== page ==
Milwaukee has converted abandoned factory buildings into working farms that produce vegetables and fish stock year round. One of those facilities currently houses over 35,000 perch and 20,000 tilapia. These facilities are local organic producers that participate in local economies.

Sweetwater Organics
Will Allen Growing Power

End of Session Town Hall

I would like to thank all of those citizens who made it out to our most recent town hall meeting in May. Although the weather was threatening we still had a great turnout. We were able to get through a tremendous amount of information from this past session and answer questions from the district.

Summit on National Security and Climate Change

In May I was invited to attend a conference in Chicago hosted by the National Caucus of Environmental Legislators. The conference brought together policy makers from 10 different state legislatures to discuss and analyze the national security risks associated with Climate Change.

In attendance was Jay Gulledge, Senior Scientist from the Pew Institute for research on Global Climate Change, Vice Admiral Dennis Mcginn now President of the American Council on Renewable Energy and Michael Block from the White House's Office on Intergovernmental Affairs. The event was sponsored by the Joyce Foundation and the Rockefeller Brothers.

Although no final conclusion has been reached, the evidence for society's impact on climate change is complex and extensive. The United States Military is reacting to the data with an internal Renewable Energy Standard of 25% by 2020 and a goal of 50% of forward bases at net zero emissions.

The example set by the US military leading changes in public policy is an established fact of history. In 1948 President Harry Truman issued an executive order desegregating the US Military. It would take the US Congress 16 years before they did the same for the public with the Civil Rights Act of 1964. President Obama has provided leadership overturning Don't Ask Don't Tell removing the fear of service members being discharged for sexual orientation. Now, the US Military again recognizes the need for progressive action. The strategic importance of generating electricity from clean sustainable technology is now a stated goal. As the US Congress again rebukes meaningful energy reform, the US Military is leading the way.

"Mobile strategic renewable sources of energy fit with every aspect of the 21st Century Fighting Forces." Vice Admiral Mcginn said. "We need our citizens to view solar panels on their roof as the 21st century 'victory gardens' demonstrating their patriotism for our soldiers."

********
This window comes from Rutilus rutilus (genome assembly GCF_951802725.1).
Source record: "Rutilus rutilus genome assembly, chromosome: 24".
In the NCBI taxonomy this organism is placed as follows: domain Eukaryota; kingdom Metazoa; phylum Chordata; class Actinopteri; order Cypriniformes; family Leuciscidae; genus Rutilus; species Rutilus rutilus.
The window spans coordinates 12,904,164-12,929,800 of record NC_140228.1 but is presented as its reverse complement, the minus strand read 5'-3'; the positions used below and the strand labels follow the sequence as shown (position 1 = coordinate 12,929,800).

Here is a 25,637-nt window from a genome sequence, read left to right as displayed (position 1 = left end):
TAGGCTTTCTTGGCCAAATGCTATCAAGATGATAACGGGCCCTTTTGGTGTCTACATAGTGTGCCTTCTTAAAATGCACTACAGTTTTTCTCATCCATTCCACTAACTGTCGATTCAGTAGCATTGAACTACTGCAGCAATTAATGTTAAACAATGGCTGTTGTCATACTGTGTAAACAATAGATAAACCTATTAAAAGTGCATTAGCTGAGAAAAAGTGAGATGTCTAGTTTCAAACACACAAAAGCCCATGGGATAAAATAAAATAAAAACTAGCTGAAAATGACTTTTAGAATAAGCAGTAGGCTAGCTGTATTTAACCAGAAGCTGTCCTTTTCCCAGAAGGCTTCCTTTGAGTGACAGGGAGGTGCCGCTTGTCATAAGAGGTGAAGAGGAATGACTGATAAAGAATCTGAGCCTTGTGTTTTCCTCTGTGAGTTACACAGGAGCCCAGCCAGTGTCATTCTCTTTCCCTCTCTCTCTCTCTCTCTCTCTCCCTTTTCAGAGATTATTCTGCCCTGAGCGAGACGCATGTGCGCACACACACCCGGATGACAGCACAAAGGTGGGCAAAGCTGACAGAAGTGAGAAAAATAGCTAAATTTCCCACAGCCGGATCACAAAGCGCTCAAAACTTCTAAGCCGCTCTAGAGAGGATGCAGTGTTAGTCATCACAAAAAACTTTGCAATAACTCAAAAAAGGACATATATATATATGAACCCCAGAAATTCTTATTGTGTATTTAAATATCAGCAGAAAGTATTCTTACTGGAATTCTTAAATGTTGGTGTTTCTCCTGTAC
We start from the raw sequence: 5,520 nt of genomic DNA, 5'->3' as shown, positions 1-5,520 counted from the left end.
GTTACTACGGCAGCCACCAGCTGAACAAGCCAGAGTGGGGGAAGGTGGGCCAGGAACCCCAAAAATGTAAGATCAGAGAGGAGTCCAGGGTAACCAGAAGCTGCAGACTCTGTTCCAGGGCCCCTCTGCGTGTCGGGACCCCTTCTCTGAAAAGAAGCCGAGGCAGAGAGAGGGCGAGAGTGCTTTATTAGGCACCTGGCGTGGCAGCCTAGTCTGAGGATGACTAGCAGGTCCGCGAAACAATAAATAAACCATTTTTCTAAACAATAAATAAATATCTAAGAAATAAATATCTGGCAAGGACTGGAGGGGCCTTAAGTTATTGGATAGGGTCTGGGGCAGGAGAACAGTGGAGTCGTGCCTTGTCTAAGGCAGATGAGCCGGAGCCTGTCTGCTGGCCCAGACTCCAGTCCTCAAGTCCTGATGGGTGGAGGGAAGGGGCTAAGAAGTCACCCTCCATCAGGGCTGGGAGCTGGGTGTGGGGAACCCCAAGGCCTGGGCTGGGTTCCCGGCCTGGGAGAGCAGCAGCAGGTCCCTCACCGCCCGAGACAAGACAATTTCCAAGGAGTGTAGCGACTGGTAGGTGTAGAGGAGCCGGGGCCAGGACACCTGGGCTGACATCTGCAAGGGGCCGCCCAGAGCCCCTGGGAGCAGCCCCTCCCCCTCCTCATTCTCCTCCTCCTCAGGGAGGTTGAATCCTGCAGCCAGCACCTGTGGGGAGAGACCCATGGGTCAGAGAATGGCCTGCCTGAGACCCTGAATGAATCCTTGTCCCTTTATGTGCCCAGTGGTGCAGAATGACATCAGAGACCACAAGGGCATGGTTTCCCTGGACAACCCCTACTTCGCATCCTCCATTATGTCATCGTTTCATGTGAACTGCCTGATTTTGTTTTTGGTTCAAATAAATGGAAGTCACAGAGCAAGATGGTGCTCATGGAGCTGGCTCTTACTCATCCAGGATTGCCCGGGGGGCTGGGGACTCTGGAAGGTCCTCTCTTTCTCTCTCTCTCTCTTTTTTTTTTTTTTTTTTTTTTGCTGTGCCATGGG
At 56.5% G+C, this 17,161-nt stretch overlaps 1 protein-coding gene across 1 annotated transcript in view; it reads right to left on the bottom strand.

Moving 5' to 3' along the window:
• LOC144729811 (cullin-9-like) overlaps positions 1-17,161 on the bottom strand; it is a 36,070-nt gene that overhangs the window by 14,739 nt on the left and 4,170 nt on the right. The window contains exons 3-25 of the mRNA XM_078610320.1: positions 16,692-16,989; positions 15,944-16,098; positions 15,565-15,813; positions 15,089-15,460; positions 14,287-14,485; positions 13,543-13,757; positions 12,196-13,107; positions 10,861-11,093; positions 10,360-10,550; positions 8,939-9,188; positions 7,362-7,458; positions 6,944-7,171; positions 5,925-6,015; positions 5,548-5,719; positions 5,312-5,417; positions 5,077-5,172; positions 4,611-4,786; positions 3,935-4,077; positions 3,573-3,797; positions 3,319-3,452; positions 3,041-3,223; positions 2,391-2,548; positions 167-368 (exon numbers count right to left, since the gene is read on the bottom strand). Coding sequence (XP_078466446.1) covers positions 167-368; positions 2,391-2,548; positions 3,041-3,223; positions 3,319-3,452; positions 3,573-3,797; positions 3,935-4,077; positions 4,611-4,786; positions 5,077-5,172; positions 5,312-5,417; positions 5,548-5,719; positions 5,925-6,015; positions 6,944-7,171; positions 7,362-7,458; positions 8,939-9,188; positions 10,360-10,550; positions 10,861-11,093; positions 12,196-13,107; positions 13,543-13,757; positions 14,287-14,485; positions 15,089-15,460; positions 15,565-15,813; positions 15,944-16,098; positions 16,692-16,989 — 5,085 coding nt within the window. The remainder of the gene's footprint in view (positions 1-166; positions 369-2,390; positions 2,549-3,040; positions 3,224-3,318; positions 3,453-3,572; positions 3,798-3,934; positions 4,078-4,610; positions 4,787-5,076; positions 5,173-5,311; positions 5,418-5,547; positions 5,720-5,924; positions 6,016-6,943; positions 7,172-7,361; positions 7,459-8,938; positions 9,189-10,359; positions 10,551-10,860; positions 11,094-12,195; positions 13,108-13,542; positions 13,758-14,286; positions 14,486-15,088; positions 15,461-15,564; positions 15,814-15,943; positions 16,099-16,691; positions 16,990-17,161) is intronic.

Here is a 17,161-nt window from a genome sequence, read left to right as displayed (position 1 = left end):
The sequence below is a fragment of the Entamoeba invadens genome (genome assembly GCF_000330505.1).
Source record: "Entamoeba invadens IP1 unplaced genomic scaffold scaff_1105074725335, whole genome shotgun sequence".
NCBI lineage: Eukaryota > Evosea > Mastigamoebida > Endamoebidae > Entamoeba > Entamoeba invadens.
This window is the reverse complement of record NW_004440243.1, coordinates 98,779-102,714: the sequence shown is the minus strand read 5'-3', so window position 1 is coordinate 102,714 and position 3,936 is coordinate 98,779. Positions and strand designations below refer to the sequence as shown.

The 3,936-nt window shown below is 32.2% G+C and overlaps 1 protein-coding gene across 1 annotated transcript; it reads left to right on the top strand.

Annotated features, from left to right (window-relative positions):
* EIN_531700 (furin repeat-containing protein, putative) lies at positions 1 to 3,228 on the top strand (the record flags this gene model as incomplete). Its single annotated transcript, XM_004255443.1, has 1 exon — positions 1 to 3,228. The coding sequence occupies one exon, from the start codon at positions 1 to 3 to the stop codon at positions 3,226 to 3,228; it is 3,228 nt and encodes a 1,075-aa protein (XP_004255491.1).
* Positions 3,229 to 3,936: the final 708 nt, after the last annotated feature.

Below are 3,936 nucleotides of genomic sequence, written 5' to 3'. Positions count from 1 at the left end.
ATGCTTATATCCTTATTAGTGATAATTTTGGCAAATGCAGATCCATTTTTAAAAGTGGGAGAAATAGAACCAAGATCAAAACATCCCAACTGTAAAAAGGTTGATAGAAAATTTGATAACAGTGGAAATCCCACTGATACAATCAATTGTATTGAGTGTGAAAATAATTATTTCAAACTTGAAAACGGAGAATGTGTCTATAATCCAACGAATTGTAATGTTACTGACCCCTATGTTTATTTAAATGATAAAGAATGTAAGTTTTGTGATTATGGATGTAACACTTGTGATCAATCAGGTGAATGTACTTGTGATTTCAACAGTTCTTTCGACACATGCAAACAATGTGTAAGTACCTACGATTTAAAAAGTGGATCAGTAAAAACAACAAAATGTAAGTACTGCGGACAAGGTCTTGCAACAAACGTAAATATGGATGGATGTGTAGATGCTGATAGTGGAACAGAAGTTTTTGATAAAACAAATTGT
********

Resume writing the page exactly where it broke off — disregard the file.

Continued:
For scientists who spend their lives in pursuit of an accurate understanding of the planet's temperature change it's hard accepting their people's representatives in Congress allow 2% of the world's scientific community to decry volumes of evidence as liberal politics. The interests who oppose this shift in power producing technology profit from the status quo and work to convince a majority in the US House that believing in climate change is somehow affiliated with leftist ideology. The echo chamber and news outlets also owned and controlled by those same interests provide talking points to misinform the electorate.

Fortunately there are elected officials from both parties willing to stand up for a long-term renewable energy policy. But it's happening at the state level. Currently almost 35 states have some form of a Renewable Energy Standard. Missouri voters overwhelmingly passed Prop C in 2008 establishing an RES of 15% by 2021. Unfortunately ambiguous language and legislative meddling have delayed the investment by three years and without changes could put off development for a total of ten years.

As Chairman of the Committee on Renewable Energy I worked across the isle with Republican members including Zach Wyatt on HB613 to fix prop c and secure immediate investment in alternative energy.

The legislation was bottled up in the House and failed to receive a vote in the final hour of session in the Senate. The solution may reside in a return to the ballot circumventing the legislature. If the US Military commits to the value of renewable energy then the American people have traditionally supported their armed services.